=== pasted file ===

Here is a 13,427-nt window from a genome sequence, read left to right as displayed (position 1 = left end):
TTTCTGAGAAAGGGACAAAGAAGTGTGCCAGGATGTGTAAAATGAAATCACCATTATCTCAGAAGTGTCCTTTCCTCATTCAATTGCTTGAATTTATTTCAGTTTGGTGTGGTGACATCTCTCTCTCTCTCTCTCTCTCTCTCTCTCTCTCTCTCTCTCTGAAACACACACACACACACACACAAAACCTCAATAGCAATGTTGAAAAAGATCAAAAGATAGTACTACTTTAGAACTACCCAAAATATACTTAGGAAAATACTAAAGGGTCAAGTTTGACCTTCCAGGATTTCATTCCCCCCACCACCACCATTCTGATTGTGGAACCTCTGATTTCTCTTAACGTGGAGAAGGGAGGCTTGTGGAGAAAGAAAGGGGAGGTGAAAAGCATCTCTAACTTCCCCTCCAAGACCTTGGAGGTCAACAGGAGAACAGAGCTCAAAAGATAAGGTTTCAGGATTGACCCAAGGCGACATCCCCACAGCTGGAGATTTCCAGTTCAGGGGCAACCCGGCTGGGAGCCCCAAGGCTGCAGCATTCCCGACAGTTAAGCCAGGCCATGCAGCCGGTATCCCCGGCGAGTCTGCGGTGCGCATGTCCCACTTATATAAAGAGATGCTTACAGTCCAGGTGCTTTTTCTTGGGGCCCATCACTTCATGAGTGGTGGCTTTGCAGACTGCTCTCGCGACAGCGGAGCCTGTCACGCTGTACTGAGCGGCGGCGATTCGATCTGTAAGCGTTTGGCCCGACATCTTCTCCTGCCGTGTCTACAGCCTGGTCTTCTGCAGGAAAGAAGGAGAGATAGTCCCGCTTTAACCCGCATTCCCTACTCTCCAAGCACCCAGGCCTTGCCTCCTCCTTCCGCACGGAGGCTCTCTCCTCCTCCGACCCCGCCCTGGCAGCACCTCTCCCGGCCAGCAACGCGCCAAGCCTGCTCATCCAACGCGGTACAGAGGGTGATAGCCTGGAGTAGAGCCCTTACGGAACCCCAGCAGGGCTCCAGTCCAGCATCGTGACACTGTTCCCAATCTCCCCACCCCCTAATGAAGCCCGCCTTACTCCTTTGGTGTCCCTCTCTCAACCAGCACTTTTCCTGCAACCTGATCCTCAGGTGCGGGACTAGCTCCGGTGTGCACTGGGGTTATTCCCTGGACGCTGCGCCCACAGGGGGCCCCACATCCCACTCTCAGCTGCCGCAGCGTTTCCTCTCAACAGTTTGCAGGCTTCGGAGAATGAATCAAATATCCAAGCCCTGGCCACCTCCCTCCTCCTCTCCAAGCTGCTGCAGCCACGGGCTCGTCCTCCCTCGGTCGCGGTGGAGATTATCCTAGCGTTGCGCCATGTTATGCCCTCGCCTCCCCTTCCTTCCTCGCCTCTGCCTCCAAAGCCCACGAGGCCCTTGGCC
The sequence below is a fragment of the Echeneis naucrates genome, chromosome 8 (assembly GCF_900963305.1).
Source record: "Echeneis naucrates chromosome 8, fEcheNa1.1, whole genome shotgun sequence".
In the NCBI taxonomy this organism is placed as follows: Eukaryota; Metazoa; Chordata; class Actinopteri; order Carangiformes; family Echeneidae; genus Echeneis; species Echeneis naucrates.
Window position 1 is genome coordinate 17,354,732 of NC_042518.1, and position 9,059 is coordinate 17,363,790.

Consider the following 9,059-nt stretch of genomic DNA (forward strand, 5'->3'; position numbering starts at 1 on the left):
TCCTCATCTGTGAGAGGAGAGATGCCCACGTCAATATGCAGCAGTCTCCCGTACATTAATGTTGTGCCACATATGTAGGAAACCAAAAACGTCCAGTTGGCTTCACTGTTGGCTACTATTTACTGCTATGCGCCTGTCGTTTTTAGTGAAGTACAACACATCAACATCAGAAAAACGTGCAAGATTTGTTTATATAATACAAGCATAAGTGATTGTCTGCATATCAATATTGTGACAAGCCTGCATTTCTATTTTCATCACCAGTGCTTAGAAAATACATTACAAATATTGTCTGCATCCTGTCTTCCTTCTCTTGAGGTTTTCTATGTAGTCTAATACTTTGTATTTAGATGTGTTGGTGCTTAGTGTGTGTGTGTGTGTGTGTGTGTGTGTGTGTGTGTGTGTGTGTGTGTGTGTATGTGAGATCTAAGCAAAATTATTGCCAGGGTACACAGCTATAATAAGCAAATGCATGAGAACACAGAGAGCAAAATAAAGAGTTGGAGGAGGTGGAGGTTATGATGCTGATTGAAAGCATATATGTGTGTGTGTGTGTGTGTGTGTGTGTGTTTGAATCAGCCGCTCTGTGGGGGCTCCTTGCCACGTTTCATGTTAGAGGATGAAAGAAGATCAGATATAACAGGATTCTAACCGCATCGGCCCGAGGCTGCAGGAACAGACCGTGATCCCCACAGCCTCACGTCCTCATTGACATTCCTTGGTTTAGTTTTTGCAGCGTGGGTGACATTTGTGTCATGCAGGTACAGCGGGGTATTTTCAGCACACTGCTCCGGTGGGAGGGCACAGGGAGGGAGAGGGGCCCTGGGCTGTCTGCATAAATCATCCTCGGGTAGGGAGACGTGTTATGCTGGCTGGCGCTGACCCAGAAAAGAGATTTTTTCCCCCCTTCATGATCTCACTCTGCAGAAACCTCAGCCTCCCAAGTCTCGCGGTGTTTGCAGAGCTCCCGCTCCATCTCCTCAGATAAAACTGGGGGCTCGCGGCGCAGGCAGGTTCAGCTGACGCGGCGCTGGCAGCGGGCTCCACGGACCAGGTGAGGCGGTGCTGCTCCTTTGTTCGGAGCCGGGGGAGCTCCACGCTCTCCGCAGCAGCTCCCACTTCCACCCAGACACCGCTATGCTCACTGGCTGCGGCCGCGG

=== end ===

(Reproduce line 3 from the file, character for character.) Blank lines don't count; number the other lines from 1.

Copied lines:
The sequence below is a fragment of the Echeneis naucrates genome, chromosome 8 (assembly GCF_900963305.1).